# Page:Elements of the Differential and Integral Calculus - Granville - Revised.djvu/205

Therefore, by (40), §102, the curvature $K = 0$; and from (42), §103, and (50), §117, we see that in general $\alpha, \beta, R$ increase without limit as the second derivative approaches zero. That is, if we suppose P with its tangent to move along the curve to P', at the point of inflection Q the curvature is zero, the rotation of the tangent is momentarily arrested, and as the direction of rotation changes, the center of curvature moves out indefinitely and the radius of curvature becomes infinite.

Illustrative Example 1. Find the coördinates of the center of curvature of the parabola $y^2 = 4 px$ corresponding (a) to any point on the curve; (b) to the vertex.

Solution. $\frac{dy}{dx} = \frac{2p}{y}; \frac{d^2 y}{dx^2} = -\frac{4p^2}{y^3}.$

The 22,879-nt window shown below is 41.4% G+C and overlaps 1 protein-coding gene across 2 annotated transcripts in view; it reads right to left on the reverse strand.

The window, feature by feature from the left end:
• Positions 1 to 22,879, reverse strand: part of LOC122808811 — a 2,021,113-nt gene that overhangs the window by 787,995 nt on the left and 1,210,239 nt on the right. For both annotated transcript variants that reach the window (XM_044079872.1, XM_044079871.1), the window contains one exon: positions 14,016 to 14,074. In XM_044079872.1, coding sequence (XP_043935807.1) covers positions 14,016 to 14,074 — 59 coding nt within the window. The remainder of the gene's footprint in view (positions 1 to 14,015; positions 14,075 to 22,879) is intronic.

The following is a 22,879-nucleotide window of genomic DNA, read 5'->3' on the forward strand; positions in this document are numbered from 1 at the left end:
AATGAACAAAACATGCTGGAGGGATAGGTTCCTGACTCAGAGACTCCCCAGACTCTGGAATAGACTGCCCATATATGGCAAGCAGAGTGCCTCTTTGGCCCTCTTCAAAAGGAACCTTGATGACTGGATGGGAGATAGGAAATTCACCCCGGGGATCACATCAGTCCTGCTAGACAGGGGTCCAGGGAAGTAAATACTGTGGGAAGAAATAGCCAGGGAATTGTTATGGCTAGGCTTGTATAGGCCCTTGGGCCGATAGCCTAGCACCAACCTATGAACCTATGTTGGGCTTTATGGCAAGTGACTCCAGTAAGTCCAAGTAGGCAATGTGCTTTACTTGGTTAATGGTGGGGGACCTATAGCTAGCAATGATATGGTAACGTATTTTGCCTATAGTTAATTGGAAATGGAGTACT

(a) Substituting in (E),§116,
$\alpha = x + \frac{y^2 + 4 p^2}{y^2} \cdot \frac{2p}{y} \cdot \frac{y^3}{4 p^2} = 3x + 2p.$
$\beta = y - \frac{y^2 + 4 p^2}{y^2} \cdot \frac{y^3}{4 p^2} = -\frac{y^3}{4 p ^2}.$
Therefore $\left( 3x + 2p, -\frac{y^3}{4 p^2} \right)$ is the center of curvature corresponding to any point on the curve.
(b) $(2 p, 0)$ is the center of curvature corresponding to the vertex $(0, 0)$.

118. Center of curvature the limiting position of the intersection of normals at neighboring points. Let the equation of a curve be

 (A) $y\ =\ f(x).$

The equations of the normals to the curve at two neighboring points $P_0$ and $P_1$ are[1]

$(x_0 - X) + (y_0 - Y) \frac{dy_0}{dx_0} = 0,$
$(x_1 - X) + (y_1 - Y) \frac{dy_1}{dx_1} = 0.$

If the normals intersect at $C' (\alpha', \beta')$, the coördinates of this point must satisfy both equations, giving

 (B) $\begin{cases}\left(x_0 - \alpha'\right) + \left(y_0 - \beta\right) \frac{dy_0}{dx_0} = 0, \\ \left(x_1 - \alpha'\right) + \left(y_1 - \beta'\right) \frac{dy_1}{dx_1} = 0.\end{cases}$
1. From (2), §65, $X$ and $Y$ being the variable coordinates.